When Randy Weston plays / a combination of strength and gentleness / virility and velvet emerges from the keys in an ebb and flow of sound / seemingly as natural as the waves of the sea." Langston Hughes
BROOKLYN, NY: TRANSART, Inc. announced today that its annual Jazz Treasures program will take place on Monday, October 17, 2011 at 6:30 pm at The Rotunda in Brooklyn Borough Hall (located at 209 Joralemon Street in downtown Brooklyn). This year's event will include an awards program, a VIP reception, and live music. The highlight of the evening will be a tribute to Brooklyn's own Randy Weston, a world-renowned jazz pianist and composer who was selected as a National Endowment for the Arts Jazz Master in 2001. Credited with creating the Brooklyn sound, Weston is also the 2011 Guggenheim Fellow for the Creative Arts.
Other awardees are Dr. Robert O'Meally (Zora Neale Hurston Professor of English and Comparative Literature, Columbia University, and Founder/Former Director, Columbia's Center for Jazz Studies) and Charenee Wade (2010 2nd Place Winner, Thelonious Monk International Jazz Vocal Competition). Marty Markowitz, Brooklyn Borough President, and Danny Simmons, Chairman Emeritus, New York State Council on the Arts are honorary co-chairs. The host committee, chaired by activist and writer Kevin Powell, includes great African American influencers from a variety of fields, including award-winning poets and activists Amiri Baraka and Sonia Sanchez; Jitu Weusi, Co-Founder of The Central Brooklyn Jazz Consortium; James Mtume, jazz and R&B musician and Co-Host of Open Line on KISS FM; and Marc Lamont Hill, Columbia University Professor and Host of Our World with Black Enterprise. Sharif Abdus Salaam, Host of Jazz Alternatives on WKCR-FM is the Master of Ceremonies. Performances will feature saxophonist Salim Washington, Charenee Wade, and others.
Admission ranges from $20 to $50. For more information, please call 845.384.6350.
More About Randy Weston
With a career span that covers more than six decades, Randy Weston is one of the world's foremost pianists and composers and is recognized as a true innovator and visionary. Perhaps the Newport Jazz Festival newsletter said it best: Sitting at the top of the ivory throne [in the jazz world] is the majestic, octogenarian pianist/composer Randy Weston: The music's most profound living link to Africa, born in Brooklyn to parents whose roots are in Jamaica, Panama, and the American south. Pianistically, he is a descendant of Duke Ellington, Thelonious Monk, Nat King Cole and John Lewis.... [He] is anchored in the ancient, ancestral ache of the blood, sweat, and tears of his people. Mr. Weston has written some of the most identifiable jazz standards of the modern era, including the hip-notizing Little Niles, and the immortally cool Hi-Fly. Unlike a lot of people who talk about Africa, Weston actually lived [there], ran a jazz club in Morocco, and established life links with the mysterious Gnawa musicians of that country."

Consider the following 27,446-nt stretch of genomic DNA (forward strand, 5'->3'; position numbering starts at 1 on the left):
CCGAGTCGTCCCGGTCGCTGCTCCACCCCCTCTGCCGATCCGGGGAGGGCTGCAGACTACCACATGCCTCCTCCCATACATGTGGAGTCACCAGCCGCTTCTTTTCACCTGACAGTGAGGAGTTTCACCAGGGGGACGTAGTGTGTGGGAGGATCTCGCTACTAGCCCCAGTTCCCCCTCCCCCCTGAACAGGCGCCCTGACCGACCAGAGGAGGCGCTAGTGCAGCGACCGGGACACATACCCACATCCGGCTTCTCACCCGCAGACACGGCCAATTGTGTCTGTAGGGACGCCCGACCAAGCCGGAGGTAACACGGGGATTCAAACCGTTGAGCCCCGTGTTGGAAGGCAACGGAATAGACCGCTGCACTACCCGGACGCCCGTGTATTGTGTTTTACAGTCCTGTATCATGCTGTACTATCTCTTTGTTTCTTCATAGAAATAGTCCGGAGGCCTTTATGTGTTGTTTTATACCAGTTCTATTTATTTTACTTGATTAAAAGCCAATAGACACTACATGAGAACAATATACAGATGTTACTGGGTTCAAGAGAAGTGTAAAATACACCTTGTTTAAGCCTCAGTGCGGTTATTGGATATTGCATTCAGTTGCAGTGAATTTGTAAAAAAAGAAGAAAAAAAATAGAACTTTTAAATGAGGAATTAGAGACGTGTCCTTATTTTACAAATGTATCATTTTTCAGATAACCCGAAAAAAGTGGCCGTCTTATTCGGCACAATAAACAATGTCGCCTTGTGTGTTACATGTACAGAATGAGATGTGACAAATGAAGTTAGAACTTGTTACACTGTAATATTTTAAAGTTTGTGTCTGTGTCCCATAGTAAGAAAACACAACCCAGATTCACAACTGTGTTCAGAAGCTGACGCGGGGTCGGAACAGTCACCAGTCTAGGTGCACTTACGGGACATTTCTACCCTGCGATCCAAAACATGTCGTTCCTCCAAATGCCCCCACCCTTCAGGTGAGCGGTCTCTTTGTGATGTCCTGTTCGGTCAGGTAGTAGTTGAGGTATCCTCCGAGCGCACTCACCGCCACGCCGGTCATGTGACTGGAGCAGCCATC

Randy Weston was born in Brooklyn in 1926. He cites Count Basie, Nat King Cole, Art Tatum, and Duke Ellington as piano heroes, yet says that Thelonious Monk had the greatest impact. His first recording as a band leader came in 1954 on Riverside Records and it was about this time that he played around New York and wrote many of his best loved tunes: Saucer Eyes, Pam's Waltz, Little Niles, Hi-Fly. The latter is a tale about being my height and looking down at the ground," says the 6' 8 jazz master.
About Jazz Treasures and Event Purpose
Musicians and scholars recognize jazz as America's original music, created and developed by Black people who trace their ancestral and cultural lineage to Africa. Having once enjoyed prominence on the popular music scene, jazz is not widely embraced nor understood today by its would-be heirs. TRANSART seeks to change that. In keeping with its mission, TRANSART promotes and preserves jazz culture throughout New York. Jazz Treasures is one of TRANSART's successful programs that accomplishes this goal.
Greer Smith, founder of TRANSART, explains the motivation behind this event I wanted to create an event that not only honors legendary and upcoming jazz musicians, but one that creates a space for African American youth, in particular, to learn about their musical heritage. This tribute is a people's celebration. It's inter-generational on purpose and it's based in Brooklyn on purpose, yet it's for everyone." Addressing the relevance of jazz culture, Smith adds: Historically, Brooklyn has been fertile ground for this culture, a culture that has shaped a music that is treasured worldwide. Acknowledging Randy Weston for his work in consistently promoting jazz and its African roots is a way to say thank you and to introduce him to a generation via his music and his humanity."
Jazz Treasures 2011 Host Committee | Sharif Abdus-Salaam, Adeyemi Bandele, Lumumba Bandele, Amiri Baraka, Wanda Burgess, Khephra Burns, NYS Assemblyman Karim Camara, Jo Ann Cheatham, Laurie Cumbo, Olu Dara, Camille Evans, Bernice Green, Richard Green, Brenda M. Greene, Roger Greene, Marc Lamont Hill, Delridge Hunter, NYC Councilwoman Letitia Tish" James, Robert H. Johnson, Richard Jones, Don Quinn Kelley, Marline Martin, Carolyn McClair, James Mtume, Sam Pinn, Laura Rice, Sonia Sanchez, April R. Silver, Ernest Skinner, Quincy Troupe, Khalia Washington, Salim Washington, Jitu Weusi, NYC Councilman Jumaane Williams. Host Chair: Kevin Powell